As the race organizers have realized, racing through mountains provides the most excitement for a global television audience in a three-week road race, and this year’s Vuelta offered up plenty of climbing and descending, with seven mountain stages, six stages classified as hilly, and no fewer than eight uphill finishes.
The mountains also provided the revelation of this year’s Vuelta, Tadej Pogačar. The 20-year-old Slovenian who was riding his first Grand Tour won three mountain stages in fine style and finished third in the Vuelta’s general classification, just 22 seconds behind the former Vuelta winner Alejandro Valverde of Spain who is nearly twice his age.
Pogačar also won the title of the best young rider of the race. His battle with the 25-year-old Colombian Miguel Ángel López for the title, which saw the Slovenian snatch the white jersey from López with victory on the final mountain stage, added more spice to the race. Another young Colombian rider and Grand Tour debutant, 22-year-old Sergio Higuita, also showed great promise by winning the 18th stage. With 22-year-old Egal Bernal’s Tour de France triumph, 2019 unveiled a new generation of extremely talented young riders, which bodes well for the sport’s future (and the future of Slovenian and Colombian cycling).
Another factor that added to the excitement of this year’s Vuelta was the absence of dominant riders – no Chris Froome, still recovering from a horrendous training crash, no Geraint Thomas, no Bernal, no Peter Sagan. And even though the pre-race favourite, Slovenian Primož Roglič, won the race by a comfortable margin of 2’33”, his slow start and the elimination of several contenders through crashes maintained suspense for much of the race.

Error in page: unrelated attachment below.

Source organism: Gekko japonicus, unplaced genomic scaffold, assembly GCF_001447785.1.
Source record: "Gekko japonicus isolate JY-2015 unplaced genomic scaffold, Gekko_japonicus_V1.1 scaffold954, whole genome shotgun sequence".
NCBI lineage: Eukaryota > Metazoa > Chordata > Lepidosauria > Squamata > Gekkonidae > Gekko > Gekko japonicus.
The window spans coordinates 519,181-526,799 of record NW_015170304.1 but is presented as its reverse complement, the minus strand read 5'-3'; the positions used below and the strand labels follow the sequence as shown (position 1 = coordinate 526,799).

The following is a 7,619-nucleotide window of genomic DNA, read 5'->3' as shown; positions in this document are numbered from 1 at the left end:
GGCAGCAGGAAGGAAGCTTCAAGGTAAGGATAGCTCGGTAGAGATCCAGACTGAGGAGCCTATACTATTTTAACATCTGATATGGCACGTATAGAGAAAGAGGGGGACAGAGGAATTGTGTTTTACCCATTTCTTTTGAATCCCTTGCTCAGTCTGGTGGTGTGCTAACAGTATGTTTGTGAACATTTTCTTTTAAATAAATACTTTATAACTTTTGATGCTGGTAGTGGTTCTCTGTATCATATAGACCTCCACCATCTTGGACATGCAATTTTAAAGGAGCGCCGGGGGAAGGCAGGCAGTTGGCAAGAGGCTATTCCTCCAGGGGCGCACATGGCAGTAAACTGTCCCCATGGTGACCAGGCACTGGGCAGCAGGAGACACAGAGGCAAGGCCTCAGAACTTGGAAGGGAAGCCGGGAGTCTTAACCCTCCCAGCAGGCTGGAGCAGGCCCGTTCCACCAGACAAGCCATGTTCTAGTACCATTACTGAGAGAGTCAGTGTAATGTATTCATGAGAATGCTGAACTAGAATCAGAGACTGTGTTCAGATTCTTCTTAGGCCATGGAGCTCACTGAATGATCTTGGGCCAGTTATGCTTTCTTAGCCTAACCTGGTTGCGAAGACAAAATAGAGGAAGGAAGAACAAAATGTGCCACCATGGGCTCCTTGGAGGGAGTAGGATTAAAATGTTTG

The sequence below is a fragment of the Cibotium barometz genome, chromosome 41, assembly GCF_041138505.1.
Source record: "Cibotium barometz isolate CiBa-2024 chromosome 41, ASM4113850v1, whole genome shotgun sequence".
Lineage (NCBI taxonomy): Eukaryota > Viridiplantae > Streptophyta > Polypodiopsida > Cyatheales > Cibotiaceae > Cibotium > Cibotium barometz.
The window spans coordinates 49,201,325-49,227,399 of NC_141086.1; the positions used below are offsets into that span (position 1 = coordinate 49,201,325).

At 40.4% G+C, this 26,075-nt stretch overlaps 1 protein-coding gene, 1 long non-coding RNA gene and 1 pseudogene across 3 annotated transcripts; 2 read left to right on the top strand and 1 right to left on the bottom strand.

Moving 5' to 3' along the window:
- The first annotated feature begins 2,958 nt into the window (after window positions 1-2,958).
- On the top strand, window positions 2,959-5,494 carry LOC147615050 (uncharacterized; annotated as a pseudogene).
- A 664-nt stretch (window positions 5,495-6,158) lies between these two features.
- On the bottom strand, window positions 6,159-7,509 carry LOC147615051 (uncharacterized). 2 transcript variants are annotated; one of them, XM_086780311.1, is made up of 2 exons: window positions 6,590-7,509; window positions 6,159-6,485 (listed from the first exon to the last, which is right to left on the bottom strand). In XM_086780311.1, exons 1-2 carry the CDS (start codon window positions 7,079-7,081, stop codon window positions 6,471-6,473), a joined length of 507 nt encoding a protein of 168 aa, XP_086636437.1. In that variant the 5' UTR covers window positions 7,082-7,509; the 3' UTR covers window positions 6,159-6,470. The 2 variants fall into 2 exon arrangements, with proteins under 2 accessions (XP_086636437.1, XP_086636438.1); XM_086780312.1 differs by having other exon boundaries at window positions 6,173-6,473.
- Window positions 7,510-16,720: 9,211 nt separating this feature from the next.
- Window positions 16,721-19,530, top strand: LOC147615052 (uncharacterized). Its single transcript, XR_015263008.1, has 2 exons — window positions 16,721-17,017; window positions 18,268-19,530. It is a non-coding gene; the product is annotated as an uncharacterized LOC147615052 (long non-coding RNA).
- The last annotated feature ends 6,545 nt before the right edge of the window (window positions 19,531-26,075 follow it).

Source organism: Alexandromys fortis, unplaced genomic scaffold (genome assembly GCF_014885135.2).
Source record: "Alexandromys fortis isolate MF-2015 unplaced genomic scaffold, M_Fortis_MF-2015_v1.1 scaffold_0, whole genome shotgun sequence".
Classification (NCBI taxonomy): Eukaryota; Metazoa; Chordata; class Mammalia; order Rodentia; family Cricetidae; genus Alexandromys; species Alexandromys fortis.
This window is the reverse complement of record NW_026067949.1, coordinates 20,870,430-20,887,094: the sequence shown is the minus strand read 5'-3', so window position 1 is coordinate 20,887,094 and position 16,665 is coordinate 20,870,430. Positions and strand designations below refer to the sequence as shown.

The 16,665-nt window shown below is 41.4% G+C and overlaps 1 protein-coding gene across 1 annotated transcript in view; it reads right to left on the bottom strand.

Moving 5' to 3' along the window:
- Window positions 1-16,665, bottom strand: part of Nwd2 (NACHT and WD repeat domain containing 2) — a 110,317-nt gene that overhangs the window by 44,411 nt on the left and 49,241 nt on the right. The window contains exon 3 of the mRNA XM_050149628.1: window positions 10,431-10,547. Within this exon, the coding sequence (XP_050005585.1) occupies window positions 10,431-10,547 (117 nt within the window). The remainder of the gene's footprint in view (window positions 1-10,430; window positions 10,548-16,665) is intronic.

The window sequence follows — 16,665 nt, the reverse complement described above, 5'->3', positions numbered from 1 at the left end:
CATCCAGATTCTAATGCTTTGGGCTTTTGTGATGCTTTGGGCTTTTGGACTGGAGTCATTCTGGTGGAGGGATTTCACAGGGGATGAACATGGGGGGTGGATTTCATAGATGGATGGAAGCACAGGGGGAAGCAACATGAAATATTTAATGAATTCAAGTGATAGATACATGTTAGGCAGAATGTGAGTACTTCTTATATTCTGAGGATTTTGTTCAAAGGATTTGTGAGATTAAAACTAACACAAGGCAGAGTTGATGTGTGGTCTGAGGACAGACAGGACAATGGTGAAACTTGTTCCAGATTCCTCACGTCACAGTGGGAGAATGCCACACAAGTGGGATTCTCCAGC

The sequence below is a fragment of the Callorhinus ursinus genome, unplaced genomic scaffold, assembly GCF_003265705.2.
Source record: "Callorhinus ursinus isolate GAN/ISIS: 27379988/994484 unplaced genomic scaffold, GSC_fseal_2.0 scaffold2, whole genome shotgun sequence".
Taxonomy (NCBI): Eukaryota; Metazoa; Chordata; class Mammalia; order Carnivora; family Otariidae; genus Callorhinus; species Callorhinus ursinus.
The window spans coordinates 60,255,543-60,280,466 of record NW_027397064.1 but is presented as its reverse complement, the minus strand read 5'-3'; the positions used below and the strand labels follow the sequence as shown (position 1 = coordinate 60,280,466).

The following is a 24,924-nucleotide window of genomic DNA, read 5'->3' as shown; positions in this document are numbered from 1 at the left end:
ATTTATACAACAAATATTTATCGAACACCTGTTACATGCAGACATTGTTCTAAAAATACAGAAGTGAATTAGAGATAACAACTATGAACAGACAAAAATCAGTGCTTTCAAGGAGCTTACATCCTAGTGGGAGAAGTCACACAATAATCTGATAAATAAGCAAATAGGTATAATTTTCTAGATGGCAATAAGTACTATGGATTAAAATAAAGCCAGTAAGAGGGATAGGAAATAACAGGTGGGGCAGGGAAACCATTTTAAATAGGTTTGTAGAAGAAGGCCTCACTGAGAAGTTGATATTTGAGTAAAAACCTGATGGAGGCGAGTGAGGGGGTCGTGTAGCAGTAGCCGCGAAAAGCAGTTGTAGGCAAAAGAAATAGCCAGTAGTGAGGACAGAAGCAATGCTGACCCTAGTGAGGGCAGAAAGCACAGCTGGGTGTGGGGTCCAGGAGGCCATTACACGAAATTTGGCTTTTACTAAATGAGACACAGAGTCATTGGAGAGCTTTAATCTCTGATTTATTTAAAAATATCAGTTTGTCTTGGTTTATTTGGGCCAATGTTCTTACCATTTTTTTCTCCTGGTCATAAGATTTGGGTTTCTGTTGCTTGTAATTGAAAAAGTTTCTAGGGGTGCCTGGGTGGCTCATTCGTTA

Besides, a major mistake by the Slovenian on the wind-swept stage 17 nearly cost him the race. When a large group of riders including the title rival Nairo Quintana took off on a breakaway, Roglič found himself too far from the front of the pack to stay in touch. Instead, he was part of the second group that had to chase the breakaway for over 200 km. And with his team having worked hard to limit the damage, he found himself isolated with 40 km to go. But he was able to form alliances with other teams who had general classification riders under threat from Quintana and lost “only” 5 minutes to the Colombian.
Team Ineos, so dominant in the Tour de France, was not a factor in the Vuelta. Instead, Roglič’s Team Jumbo-Visma continued its excellent form with a brilliant plan – grab the red jersey in the time trial and keep the rivals in check in the mountains – and excellent support for its leader.
But it was a team decision taken months earlier that was fundamental to Roglič’s victory, namely that he would not race in the Tour de France as planned but tackle the Vuelta instead. The reason for that decision was that, after finishing third in the Giro d’Italia, the Slovenian was exhausted from his futile attempts to hold the race lead in the final stages of that race.
According to Jumbo-Visma’s sports director Addy Engels, “he was done physically after the Giro. He was at his end. He would not have been in top shape in the Tour, and you have to be.”
Therefore, Roglič rode only in the Slovenian national championship in June and came for the Vuelta fresh and strong. In addition, the question of who would be the team leader in the Vuelta – Roglič or Steven Kruijswijk who had finished third in the Tour de France – was settled early when Kruijswijk crashed in the opening-day team time trial and dropped out of the race a few days later because of a knee injury.
Roglič’s victory in the Vuelta provides three key lessons for any cyclist dreaming of winning a Grand Tour:
- Excel at time trials and climb well.
- Have a great team behind (but especially in front of) you.
- Come in fresh and don’t race in the preceding Grand Tour. Only three riders have won the Tour de France and the Vuelta in the same season, Jacques Anquetil (1963), Bernard Hinault (1978), and Chris Froome in 2017 – and Froome was the first to win back-to-back Grand Tours since Marco Pantani in 1998.
- Choose a race not targeted by Team Ineos.